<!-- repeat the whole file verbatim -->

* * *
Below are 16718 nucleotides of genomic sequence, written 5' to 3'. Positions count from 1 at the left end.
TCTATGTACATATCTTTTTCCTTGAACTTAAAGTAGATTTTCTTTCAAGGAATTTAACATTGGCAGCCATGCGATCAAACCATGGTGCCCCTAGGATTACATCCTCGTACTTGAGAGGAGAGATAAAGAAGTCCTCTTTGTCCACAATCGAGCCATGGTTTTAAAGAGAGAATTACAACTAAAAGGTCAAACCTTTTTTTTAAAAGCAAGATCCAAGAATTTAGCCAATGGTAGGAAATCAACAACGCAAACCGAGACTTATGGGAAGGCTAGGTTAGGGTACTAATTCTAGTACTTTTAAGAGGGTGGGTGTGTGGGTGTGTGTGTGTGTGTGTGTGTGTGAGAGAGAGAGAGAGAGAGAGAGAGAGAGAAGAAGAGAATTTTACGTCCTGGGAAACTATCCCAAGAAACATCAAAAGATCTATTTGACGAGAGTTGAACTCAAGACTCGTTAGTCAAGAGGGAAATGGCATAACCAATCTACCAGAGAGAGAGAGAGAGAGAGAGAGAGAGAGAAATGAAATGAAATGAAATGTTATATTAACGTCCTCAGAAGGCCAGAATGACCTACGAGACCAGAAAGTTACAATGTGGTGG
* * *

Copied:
Below are 16718 nucleotides of genomic sequence, written 5' to 3'. Positions count from 1 at the left end.
TCTATGTACATATCTTTTTCCTTGAACTTAAAGTAGATTTTCTTTCAAGGAATTTAACATTGGCAGCCATGCGATCAAACCATGGTGCCCCTAGGATTACATCCTCGTACTTGAGAGGAGAGATAAAGAAGTCCTCTTTGTCCACAATCGAGCCATGGTTTTAAAGAGAGAATTACAACTAAAAGGTCAAACCTTTTTTTTAAAAGCAAGATCCAAGAATTTAGCCAATGGTAGGAAATCAACAACGCAAACCGAGACTTATGGGAAGGCTAGGTTAGGGTACTAATTCTAGTACTTTTAAGAGGGTGGGTGTGTGGGTGTGTGTGTGTGTGTGTGTGTGTGAGAGAGAGAGAGAGAGAGAGAGAGAGAGAAGAAGAGAATTTTACGTCCTGGGAAACTATCCCAAGAAACATCAAAAGATCTATTTGACGAGAGTTGAACTCAAGACTCGTTAGTCAAGAGGGAAATGGCATAACCAATCTACCAGAGAGAGAGAGAGAGAGAGAGAGAGAGAGAAATGAAATGAAATGAAATGTTATATTAACGTCCTCAGAAGGCCAGAATGACCTACGAGACCAGAAAGTTACAATGTGGTGG